This was the turning point where I had a real frank discussion with myself. What the hell had I been doing for the last 12 years? Where was I going and why? I stepped back in the shoes of myself as a young designer at the beginning of this all and asked, would I have been stoked to see my future-self doing work like this? I didn't really think so. I had a lot conversations at that point with colleagues about what our titles and work actually meant. I realized that I never set out to become a design manager but that's truly what I became. I like designing. I like directing projects. I like working with clients. I wasn't any one person in the the design process, I was most of them. I've never been very good at staying inside the lines and sticking to just what I should and this was no exception. I've got opinions. Good or less relevant, they came from experiences and I felt they needed to be included in projects so that they could go more smoothly and get the client exactly what they needed to solve their design problems. That was the moment I realized a title didn't mean anything to me. Call me whatever you want in the design world, I know what I do and I know where I can contribute best. From that point on, I had frank discussions with senior colleagues about who I was and what I did, and I was surprised to see them open up and value who I was. I was happy to be flexible about my title and what I did on a per project basis and things made more sense to me. My title meant so little.
My point here is this. Warning: here comes the quotes! "Climbing a ladder" to a "higher level" isn't something you have to do. It sounds simple but when you get in the middle of it all, it's not so clear to see. Being a Designer, Senior Designer, Art Director etc. is good in and of itself. Even if there's little meaning to those titles. You're not any better just because you have a "higher seat" on the org chart or make more cash. Yes, you most likely make a lot more money as you move up but if you're designing for money's sake and not because you are trying to contribute what you do best, you're really being disingenuous to yourself. And while that may be OK in the short term, it will get to you at some point in your life. And like Jules Winfield in Pulp Fiction you may have a "moment of clarity" that shakes you up. It's not a fun feeling and it requires you to take a hard look at what you've become. Like I did.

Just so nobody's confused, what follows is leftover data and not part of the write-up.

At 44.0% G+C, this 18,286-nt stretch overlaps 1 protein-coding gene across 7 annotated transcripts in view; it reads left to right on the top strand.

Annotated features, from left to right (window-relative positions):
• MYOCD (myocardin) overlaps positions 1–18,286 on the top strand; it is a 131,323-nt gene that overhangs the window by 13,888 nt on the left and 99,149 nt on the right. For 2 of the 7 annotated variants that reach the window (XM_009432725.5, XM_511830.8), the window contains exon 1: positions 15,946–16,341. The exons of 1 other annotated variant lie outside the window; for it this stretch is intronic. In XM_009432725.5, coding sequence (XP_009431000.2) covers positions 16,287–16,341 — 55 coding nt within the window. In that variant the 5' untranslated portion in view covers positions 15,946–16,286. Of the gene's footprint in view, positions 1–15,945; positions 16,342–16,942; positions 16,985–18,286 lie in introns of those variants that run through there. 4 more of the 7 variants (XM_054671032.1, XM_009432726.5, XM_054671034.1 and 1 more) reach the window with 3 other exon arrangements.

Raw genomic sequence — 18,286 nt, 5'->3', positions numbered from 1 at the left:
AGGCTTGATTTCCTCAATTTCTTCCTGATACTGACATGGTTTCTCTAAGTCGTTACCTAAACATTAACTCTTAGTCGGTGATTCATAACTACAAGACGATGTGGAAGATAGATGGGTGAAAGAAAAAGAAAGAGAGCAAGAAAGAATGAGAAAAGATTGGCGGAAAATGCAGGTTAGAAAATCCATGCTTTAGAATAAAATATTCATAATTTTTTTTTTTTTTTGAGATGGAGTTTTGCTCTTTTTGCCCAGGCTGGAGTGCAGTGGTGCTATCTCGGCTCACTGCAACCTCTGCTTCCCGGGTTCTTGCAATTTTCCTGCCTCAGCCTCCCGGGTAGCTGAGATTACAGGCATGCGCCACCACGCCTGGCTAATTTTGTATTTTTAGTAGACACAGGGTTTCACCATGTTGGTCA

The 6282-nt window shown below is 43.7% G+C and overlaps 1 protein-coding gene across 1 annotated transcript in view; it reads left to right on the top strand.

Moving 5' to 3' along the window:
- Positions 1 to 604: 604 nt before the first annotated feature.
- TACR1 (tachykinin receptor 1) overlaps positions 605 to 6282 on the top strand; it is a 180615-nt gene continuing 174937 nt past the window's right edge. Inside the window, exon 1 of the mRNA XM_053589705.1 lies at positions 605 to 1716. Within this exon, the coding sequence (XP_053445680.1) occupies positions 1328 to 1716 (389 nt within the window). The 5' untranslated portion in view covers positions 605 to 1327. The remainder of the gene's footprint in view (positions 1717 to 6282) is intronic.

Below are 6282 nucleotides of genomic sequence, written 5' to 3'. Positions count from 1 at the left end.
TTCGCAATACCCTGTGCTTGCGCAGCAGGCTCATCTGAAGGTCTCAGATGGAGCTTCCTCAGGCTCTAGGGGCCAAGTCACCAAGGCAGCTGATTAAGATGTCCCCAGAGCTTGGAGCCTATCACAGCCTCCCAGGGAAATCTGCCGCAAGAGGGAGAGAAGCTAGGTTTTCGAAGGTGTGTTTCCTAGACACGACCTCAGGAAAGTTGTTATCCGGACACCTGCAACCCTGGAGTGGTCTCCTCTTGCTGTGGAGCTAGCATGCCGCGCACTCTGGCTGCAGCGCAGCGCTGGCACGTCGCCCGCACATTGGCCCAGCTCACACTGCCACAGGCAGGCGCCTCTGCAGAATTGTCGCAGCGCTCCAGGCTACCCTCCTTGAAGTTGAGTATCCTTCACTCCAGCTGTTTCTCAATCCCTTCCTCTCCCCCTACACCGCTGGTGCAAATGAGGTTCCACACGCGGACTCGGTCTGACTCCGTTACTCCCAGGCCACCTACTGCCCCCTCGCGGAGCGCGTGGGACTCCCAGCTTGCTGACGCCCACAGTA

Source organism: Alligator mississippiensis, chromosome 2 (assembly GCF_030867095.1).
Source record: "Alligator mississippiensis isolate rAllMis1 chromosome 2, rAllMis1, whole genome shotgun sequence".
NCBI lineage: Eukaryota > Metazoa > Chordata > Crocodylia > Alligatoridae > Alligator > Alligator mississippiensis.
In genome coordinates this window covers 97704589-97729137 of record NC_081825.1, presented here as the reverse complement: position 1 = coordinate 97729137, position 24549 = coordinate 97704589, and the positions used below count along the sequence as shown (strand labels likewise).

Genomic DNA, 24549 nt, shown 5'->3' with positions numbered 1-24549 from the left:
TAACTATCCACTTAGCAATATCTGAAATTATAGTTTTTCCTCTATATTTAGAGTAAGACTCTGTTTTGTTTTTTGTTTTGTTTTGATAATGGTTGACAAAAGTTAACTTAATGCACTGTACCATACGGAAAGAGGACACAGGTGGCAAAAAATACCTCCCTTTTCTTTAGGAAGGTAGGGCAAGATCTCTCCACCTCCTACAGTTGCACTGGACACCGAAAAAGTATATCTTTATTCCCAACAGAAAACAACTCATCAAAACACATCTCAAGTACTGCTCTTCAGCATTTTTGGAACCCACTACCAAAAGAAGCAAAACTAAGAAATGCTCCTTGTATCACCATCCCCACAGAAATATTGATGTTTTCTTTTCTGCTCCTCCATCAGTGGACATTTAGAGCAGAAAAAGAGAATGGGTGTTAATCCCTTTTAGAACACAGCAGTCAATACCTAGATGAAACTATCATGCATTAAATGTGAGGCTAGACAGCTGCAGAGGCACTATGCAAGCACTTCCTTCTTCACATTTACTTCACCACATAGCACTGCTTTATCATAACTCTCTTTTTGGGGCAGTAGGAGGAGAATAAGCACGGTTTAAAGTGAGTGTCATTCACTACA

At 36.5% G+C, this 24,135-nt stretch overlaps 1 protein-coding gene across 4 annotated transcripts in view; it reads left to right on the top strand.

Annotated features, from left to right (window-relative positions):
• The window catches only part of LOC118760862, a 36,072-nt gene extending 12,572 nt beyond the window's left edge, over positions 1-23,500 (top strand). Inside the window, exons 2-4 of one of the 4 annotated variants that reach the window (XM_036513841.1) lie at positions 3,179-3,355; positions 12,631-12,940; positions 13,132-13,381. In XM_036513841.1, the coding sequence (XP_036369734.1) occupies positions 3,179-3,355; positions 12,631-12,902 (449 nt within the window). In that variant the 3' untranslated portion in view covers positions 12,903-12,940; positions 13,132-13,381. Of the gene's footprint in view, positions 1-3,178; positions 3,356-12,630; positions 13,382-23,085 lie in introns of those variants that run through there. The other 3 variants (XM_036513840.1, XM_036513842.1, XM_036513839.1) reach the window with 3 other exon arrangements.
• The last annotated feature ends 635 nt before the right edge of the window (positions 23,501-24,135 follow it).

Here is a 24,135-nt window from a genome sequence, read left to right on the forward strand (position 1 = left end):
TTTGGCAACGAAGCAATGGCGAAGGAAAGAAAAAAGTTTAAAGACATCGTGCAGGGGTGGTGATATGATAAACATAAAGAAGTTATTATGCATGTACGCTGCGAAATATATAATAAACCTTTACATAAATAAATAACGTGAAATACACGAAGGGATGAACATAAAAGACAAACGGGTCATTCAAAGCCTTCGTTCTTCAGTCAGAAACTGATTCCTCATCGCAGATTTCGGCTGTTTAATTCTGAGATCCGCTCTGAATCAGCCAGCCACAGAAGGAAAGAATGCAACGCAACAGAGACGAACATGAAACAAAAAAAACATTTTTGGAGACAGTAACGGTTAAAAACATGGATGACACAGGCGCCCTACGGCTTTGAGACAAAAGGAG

I find that when I'm happy, the work day seems to go really great. The people I work with are happier and the work I do comes out better. I sometimes don't make the money that I feel I should. It's a cold hard fact that happiness and compensation don't normally go hand in hand. But in my opinion, happiness and love are what life's all about. Being happy about what I do and about the work I create or help create, makes my environment a better place. A "ladder to success" shouldn't be the benchmark that you live by. Who you are as a designer is the most valuable thing you can contribute. It doesn't matter where that fits in, whether it's one title or a combination of them. Fuck a title! When you find who you are, plant and fly that flag. Leave the ladder in the corner where it belongs.